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AJR Am J Roentgenol. 2003 Mar;180(3):785-94.

Stereotactic histologic biopsy with patients prone: technical feasibility in 98% of mammographically detected lesions.

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Radiology Department, Palo Alto Medical Clinic, 795 El Camino Real, Palo Alto, CA 94301, USA.



The purpose of this retrospective study was to determine which mammographically detected lesions in need of imaging-guided biopsy could undergo prone, stereotactic biopsy.


From July 1991 through June 2001, 1687 consecutive patients (age range, 29-94 years; median age, 58 years) with 1894 lesions were referred by clinicians in a multispecialty clinic. The patients underwent stereotactic, prone, histologic biopsy of 1851 lesions (98%) and needle-localized breast biopsy of 43 lesions (2%). We performed stereotactic biopsies successively with 14-gauge automated large-core devices and 14- or 11-gauge vacuum-assisted devices. We evaluated lesions by patient, breast, lesion, and procedural variables to determine why stereotactic biopsy was not performed.


Of 1851 lesions referred for stereotactic biopsy, biopsies were canceled in 42 lesions (2%) not considered suspicious enough to warrant biopsy. Of 1809 lesions in which stereotactic biopsy was considered to be warranted, stereotactic biopsy was canceled for technical reasons in 29 lesions (2%). Of 43 lesions referred for surgical biopsy, stereotactic biopsy was thought to be technically problematic in five (12%). Inability to accomplish a stereotactic biopsy in 34 (2%) of 1852 lesions needing a biopsy was due to proximity to the chest wall (n = 10, 29%), inadequate lesion visualization unrelated to lesion depth (n = 19, 56%), and patient factors (n = 5, 15%).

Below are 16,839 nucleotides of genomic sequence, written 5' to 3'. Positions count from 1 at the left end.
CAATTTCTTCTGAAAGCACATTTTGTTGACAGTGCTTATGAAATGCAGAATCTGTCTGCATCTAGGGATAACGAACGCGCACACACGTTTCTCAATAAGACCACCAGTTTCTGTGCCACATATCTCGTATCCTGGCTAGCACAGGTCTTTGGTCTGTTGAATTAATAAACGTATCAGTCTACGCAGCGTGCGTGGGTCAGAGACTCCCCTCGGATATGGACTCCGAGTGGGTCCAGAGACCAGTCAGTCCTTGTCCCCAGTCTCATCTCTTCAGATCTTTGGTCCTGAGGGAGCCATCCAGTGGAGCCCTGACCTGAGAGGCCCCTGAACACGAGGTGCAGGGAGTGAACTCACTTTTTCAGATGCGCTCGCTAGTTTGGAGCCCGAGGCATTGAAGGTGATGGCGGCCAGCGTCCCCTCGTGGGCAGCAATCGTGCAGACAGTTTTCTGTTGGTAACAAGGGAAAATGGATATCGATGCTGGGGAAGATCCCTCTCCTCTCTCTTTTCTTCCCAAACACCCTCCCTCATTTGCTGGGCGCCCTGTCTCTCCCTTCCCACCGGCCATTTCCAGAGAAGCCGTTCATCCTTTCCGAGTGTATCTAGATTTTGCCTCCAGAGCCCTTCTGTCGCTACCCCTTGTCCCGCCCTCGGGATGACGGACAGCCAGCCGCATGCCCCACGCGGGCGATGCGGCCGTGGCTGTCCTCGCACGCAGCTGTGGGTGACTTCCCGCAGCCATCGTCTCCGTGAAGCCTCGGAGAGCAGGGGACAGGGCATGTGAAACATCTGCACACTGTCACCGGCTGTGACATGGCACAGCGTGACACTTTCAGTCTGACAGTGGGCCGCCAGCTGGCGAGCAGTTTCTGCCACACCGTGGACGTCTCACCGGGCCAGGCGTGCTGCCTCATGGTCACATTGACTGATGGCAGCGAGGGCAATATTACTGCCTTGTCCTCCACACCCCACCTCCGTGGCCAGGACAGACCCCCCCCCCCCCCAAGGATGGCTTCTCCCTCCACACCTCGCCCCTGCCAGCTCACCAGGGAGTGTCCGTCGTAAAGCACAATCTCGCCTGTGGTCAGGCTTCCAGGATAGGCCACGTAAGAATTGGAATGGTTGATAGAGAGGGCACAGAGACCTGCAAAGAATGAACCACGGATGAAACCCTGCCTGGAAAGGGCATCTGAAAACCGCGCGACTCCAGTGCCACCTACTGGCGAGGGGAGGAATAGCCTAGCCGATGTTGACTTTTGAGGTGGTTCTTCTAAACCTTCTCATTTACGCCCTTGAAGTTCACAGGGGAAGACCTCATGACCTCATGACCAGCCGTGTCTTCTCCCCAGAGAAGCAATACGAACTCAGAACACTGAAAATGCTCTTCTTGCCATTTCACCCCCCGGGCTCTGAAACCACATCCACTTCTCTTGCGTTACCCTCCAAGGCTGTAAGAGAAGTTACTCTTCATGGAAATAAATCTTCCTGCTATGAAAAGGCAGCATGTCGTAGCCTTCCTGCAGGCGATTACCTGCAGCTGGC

Stereotactic biopsy had a technical success rate of 98% (1780/1809) and was used for histologic diagnosis in 96% (1780/1852) of mammographically detected lesions. Inadequate lesion visualization accounted for 85% (29/34) of stereotactic biopsy failures.

[Indexed for MEDLINE]

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